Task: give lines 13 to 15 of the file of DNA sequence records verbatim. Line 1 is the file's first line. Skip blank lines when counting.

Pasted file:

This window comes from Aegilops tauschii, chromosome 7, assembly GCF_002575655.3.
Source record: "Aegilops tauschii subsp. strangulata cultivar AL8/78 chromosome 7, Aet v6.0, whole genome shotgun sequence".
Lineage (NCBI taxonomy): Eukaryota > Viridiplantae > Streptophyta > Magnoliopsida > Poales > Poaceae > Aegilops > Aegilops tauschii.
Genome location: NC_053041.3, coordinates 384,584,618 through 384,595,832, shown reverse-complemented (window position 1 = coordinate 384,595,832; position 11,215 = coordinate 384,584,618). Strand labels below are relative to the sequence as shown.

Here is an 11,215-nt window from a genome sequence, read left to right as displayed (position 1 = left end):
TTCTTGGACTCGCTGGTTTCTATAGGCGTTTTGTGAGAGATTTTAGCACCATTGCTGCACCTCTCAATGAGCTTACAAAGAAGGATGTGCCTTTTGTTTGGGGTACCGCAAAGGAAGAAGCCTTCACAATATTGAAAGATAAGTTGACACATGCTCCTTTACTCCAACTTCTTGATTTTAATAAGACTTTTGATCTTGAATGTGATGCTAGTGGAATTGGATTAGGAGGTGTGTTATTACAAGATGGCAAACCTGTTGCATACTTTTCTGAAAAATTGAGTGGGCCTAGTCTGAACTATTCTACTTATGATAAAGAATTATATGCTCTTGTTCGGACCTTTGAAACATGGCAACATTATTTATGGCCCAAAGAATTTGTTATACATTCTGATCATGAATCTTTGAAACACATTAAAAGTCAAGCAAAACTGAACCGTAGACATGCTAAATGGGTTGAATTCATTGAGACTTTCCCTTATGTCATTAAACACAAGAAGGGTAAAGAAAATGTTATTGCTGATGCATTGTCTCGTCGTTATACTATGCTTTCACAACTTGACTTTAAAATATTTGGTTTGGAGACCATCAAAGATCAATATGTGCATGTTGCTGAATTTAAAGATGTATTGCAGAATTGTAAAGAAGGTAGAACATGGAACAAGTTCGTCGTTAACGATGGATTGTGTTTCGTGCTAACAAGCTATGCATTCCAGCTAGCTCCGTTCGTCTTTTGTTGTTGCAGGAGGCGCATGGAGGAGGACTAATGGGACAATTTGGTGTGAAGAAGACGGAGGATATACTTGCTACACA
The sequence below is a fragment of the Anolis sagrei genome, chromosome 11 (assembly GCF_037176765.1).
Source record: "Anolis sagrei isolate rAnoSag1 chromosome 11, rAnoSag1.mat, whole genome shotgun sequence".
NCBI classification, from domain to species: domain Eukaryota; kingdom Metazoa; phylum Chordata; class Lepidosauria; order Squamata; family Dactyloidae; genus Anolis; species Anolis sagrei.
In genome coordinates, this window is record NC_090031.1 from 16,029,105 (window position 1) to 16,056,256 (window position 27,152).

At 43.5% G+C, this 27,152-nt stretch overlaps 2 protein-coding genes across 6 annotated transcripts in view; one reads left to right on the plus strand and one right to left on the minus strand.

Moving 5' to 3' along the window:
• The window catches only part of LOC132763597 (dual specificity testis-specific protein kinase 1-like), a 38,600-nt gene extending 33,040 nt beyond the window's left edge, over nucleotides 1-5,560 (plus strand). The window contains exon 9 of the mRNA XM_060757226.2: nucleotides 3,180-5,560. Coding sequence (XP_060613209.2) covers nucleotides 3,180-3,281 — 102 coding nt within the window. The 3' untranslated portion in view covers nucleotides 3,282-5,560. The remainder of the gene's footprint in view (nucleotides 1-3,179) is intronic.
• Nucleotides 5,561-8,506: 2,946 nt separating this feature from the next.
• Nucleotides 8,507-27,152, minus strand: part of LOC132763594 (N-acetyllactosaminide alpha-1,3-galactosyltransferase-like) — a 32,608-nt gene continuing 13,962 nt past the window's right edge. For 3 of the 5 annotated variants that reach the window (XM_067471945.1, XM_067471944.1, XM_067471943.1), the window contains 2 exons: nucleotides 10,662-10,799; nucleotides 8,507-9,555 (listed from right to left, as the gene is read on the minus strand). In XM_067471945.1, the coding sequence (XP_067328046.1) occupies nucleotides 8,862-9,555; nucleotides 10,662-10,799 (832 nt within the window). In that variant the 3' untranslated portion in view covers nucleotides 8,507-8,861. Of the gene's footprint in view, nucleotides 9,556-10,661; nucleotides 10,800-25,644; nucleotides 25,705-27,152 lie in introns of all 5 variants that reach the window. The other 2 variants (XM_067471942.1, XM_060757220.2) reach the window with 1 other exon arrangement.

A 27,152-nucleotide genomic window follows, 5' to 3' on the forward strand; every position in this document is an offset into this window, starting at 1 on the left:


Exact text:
• The window catches only part of LOC132763597 (dual specificity testis-specific protein kinase 1-like), a 38,600-nt gene extending 33,040 nt beyond the window's left edge, over nucleotides 1-5,560 (plus strand). The window contains exon 9 of the mRNA XM_060757226.2: nucleotides 3,180-5,560. Coding sequence (XP_060613209.2) covers nucleotides 3,180-3,281 — 102 coding nt within the window. The 3' untranslated portion in view covers nucleotides 3,282-5,560. The remainder of the gene's footprint in view (nucleotides 1-3,179) is intronic.
• Nucleotides 5,561-8,506: 2,946 nt separating this feature from the next.
• Nucleotides 8,507-27,152, minus strand: part of LOC132763594 (N-acetyllactosaminide alpha-1,3-galactosyltransferase-like) — a 32,608-nt gene continuing 13,962 nt past the window's right edge. For 3 of the 5 annotated variants that reach the window (XM_067471945.1, XM_067471944.1, XM_067471943.1), the window contains 2 exons: nucleotides 10,662-10,799; nucleotides 8,507-9,555 (listed from right to left, as the gene is read on the minus strand). In XM_067471945.1, the coding sequence (XP_067328046.1) occupies nucleotides 8,862-9,555; nucleotides 10,662-10,799 (832 nt within the window). In that variant the 3' untranslated portion in view covers nucleotides 8,507-8,861. Of the gene's footprint in view, nucleotides 9,556-10,661; nucleotides 10,800-25,644; nucleotides 25,705-27,152 lie in introns of all 5 variants that reach the window. The other 2 variants (XM_067471942.1, XM_060757220.2) reach the window with 1 other exon arrangement.